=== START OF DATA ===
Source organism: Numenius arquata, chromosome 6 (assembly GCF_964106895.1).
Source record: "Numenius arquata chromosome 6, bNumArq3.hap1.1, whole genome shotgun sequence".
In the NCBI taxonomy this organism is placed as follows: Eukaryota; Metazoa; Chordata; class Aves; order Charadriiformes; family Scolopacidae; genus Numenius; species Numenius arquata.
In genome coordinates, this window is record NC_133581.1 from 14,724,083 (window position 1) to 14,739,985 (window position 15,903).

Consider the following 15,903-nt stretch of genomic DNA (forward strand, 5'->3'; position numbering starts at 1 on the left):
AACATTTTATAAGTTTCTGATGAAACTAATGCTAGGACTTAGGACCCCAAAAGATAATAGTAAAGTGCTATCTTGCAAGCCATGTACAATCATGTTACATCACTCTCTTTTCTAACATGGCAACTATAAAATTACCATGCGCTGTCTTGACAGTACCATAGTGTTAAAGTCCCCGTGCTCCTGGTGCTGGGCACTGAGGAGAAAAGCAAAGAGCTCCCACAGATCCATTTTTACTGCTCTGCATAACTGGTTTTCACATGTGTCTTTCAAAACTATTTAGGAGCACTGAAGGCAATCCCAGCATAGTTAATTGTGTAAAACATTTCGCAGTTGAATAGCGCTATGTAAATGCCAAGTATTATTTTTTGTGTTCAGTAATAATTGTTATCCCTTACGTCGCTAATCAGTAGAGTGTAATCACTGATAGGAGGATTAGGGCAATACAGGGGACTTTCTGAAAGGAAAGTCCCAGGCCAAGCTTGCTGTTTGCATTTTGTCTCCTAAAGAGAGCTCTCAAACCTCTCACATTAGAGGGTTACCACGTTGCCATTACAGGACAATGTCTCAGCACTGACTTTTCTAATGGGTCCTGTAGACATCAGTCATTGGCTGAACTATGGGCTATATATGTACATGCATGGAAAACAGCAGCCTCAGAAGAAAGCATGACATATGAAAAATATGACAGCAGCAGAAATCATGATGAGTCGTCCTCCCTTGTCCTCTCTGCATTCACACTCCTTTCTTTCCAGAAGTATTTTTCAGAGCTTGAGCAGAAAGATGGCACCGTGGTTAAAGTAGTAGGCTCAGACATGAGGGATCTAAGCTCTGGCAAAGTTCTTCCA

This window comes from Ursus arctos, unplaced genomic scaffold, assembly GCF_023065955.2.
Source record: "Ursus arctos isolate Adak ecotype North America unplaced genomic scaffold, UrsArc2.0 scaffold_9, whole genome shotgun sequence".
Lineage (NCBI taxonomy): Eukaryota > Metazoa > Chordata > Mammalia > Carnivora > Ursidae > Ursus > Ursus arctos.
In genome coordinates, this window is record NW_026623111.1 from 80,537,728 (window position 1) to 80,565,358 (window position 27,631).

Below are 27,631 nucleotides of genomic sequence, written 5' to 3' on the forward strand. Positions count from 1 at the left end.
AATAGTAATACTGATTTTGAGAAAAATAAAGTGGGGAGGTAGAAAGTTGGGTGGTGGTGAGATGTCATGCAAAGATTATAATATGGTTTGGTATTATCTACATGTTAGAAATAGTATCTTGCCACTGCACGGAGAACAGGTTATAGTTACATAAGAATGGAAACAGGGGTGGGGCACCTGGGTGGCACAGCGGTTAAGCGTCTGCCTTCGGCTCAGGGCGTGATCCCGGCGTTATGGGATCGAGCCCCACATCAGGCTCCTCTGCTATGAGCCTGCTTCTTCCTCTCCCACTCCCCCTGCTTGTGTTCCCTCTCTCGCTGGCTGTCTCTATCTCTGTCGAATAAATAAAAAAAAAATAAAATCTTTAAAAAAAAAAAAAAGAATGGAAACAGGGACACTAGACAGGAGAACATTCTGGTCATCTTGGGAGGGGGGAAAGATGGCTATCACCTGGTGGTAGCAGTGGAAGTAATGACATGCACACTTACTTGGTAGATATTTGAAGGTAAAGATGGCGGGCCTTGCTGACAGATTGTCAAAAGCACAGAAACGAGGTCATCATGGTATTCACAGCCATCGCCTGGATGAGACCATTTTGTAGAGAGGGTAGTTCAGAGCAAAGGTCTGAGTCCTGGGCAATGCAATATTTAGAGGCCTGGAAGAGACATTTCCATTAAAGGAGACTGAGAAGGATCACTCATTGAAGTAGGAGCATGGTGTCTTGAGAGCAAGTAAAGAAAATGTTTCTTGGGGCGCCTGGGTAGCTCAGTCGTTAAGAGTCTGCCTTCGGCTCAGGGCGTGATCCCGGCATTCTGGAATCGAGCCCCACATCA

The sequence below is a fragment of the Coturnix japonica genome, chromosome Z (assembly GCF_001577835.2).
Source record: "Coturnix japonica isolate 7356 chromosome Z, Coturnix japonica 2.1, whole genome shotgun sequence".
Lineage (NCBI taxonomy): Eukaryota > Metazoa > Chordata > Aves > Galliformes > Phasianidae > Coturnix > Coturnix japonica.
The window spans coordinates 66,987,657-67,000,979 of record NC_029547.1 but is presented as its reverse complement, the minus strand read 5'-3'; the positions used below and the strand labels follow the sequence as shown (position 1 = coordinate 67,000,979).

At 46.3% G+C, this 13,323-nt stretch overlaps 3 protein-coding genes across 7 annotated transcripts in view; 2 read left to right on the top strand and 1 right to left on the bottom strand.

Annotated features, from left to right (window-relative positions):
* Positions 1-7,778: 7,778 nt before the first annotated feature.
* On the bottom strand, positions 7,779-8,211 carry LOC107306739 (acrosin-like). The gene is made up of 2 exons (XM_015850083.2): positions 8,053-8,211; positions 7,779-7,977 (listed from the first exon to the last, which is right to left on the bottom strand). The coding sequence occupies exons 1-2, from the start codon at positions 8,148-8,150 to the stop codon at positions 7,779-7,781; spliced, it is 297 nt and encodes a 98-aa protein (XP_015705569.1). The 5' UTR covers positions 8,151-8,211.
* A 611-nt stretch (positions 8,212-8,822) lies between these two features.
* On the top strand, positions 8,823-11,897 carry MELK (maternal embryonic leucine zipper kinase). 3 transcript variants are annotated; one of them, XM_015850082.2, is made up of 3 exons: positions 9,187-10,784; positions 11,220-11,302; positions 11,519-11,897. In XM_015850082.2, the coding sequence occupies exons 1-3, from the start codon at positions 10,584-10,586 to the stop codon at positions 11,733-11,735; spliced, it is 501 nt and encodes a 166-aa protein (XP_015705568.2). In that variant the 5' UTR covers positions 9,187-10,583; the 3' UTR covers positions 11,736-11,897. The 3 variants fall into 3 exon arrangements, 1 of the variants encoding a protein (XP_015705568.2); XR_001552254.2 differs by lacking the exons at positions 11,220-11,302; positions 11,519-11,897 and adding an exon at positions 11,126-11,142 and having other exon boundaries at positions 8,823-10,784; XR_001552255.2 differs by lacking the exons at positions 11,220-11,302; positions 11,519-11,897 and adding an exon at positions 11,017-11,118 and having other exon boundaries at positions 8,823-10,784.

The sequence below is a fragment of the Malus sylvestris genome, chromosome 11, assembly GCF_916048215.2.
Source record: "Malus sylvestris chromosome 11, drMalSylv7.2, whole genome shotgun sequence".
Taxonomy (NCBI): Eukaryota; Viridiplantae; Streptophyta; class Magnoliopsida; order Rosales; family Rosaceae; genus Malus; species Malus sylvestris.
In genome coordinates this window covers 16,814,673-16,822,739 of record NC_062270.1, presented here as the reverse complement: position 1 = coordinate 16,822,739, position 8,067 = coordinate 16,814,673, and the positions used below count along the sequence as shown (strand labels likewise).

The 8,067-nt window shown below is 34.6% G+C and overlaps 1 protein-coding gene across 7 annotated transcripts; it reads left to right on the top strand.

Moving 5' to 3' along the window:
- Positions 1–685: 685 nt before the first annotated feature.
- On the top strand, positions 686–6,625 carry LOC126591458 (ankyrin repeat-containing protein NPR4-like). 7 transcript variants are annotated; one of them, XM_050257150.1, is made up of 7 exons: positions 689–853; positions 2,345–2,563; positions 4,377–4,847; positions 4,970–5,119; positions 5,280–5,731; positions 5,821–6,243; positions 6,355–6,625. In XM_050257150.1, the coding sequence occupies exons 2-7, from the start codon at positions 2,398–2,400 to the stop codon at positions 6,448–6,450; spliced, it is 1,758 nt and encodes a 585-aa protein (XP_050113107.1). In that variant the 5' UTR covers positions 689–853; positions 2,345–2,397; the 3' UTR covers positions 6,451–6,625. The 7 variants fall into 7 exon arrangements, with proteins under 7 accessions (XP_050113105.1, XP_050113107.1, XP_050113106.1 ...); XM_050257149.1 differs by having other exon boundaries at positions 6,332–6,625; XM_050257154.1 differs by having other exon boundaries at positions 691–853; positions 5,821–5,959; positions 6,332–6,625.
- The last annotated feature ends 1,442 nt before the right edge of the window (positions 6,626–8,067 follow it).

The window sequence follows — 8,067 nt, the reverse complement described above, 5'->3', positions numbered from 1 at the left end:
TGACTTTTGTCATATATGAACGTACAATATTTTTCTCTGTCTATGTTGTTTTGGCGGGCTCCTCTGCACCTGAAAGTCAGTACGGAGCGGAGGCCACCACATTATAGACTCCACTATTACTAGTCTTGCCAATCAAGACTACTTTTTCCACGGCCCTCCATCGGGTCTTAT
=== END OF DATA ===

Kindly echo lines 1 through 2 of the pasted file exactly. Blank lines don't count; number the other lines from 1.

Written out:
Source organism: Numenius arquata, chromosome 6 (assembly GCF_964106895.1).
Source record: "Numenius arquata chromosome 6, bNumArq3.hap1.1, whole genome shotgun sequence".